study itself follows on from earlier analyses (Vicens and Westhof, 2001) of a complex of

the native paromomycin antibiotic and two synthetic derivatives (Franỗois et al., 2004)

with the decoding A-site RNA of E. Coli. Paromomycin itself is in an L-shape when bound

in this site, with a large number of hydrogen-bond and electrostatic contacts (Fig. 6.37),

that are shared with most of the A-site bound aminoglycoside antibiotics. It was reasoned

(Franỗois et al., 2004) that appropriate chemical modification of paromomycin would lead

to a distinct bound conformation and set of contacts, with enhanced potency and activity

against resistant strains, as was subsequently found experimentally and structurally. Structure-based methods have also been successfully employed (Fig. 6.38) in the design of three

synthetic derivatives of the antibiotic enamine, which similarly binds to the A-site (Murray

et al., 2006). Confirmation of the bound conformation was obtained by a crystal structure

analysis of one derivative bound to a complete 30S ribosome subunit.

Table 6.9 Selected RNA-drug Crystal Structures

RNA type and drug

Neomycin + A-site

Paromomycin + A-site

Streptomycin + 40-mer aptamer

Designer antibiotic1 + A-site

Designer antibiotic2 + A-site

Designer antibiotic3 + A-site

PDB code no

NDB code no













6.7 RNA-Drug Complexes


Figure 6.37 Paromomycin bound in the decoding A-site RNA of E. Coli this site, showing the hydrogen

bond and electrostatic contacts (Franỗois et al., 2004).

Figure 6.38 Crystal structure of a synthetic derivative of the antibiotic enamine, bound to the A-site

(Murray et al., 2006).

Streptomycin (Fig. 6.39) was the first antibiotic with activity against tuberculosis,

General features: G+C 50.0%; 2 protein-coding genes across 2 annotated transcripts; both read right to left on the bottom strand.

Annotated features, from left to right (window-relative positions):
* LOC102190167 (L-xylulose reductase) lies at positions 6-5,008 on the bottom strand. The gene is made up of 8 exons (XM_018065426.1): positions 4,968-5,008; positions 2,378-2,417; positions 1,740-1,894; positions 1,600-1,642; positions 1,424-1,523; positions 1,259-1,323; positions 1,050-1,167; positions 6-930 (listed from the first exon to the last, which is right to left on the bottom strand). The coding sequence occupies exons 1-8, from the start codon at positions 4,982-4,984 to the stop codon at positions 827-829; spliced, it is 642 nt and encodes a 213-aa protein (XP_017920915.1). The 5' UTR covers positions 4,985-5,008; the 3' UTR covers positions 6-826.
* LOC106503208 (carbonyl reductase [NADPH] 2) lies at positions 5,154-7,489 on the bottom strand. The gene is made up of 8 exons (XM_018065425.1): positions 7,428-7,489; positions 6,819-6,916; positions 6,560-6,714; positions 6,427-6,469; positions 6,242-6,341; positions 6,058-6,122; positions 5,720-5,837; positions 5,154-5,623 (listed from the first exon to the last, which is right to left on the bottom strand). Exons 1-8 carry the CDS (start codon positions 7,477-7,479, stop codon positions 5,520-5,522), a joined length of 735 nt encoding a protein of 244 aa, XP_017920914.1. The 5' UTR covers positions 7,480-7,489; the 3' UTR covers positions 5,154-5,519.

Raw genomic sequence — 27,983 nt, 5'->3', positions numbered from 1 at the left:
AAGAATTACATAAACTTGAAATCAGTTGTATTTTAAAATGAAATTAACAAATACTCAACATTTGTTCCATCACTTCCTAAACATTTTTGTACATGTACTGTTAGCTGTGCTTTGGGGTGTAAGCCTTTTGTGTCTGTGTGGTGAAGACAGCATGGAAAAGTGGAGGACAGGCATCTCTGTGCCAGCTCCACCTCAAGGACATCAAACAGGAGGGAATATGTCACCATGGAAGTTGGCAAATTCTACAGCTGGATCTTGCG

although it is no longer the first-line treatment as a consequence of its side effects. It acts

by binding to 16S ribosomal RNA, and a crystal structure of a complex with the 30S

subunit has been determined (Carter et al., 2000), which involves the active recognition of all three rings of the drug. Its cocrystal structure with a 40-mer RNA aptamer

(Tereshko, Skripkin, and Patel, 2003), shows a very different arrangement, with an Lshaped RNA fold (Fig. 6.40). Only one part of the drug molecule (the six-membered

carbohydrate streptose ring) is fully buried in the binding pocket that is formed from the

two asymmetric internal loops of the RNA, and held by several hydrogen bonds.


6. RNA Structures and Their Diversity

Figure 6.39

The structure of streptomycin.

Figure 6.40 (a,b) Two views of the streptomycin complex with a 40-mer RNA aptamer (Tereshko,

Skripkin, and Patel, 2003). The enlarged view shows the hydrogen-bonding between the partially bound

streptomycin molecule and RNA sites.

Tài liệu bạn tìm kiếm đã sẵn sàng tải về

6 The Ribosome, a Ribozyme Machine

Tải bản đầy đủ ngay(0 tr)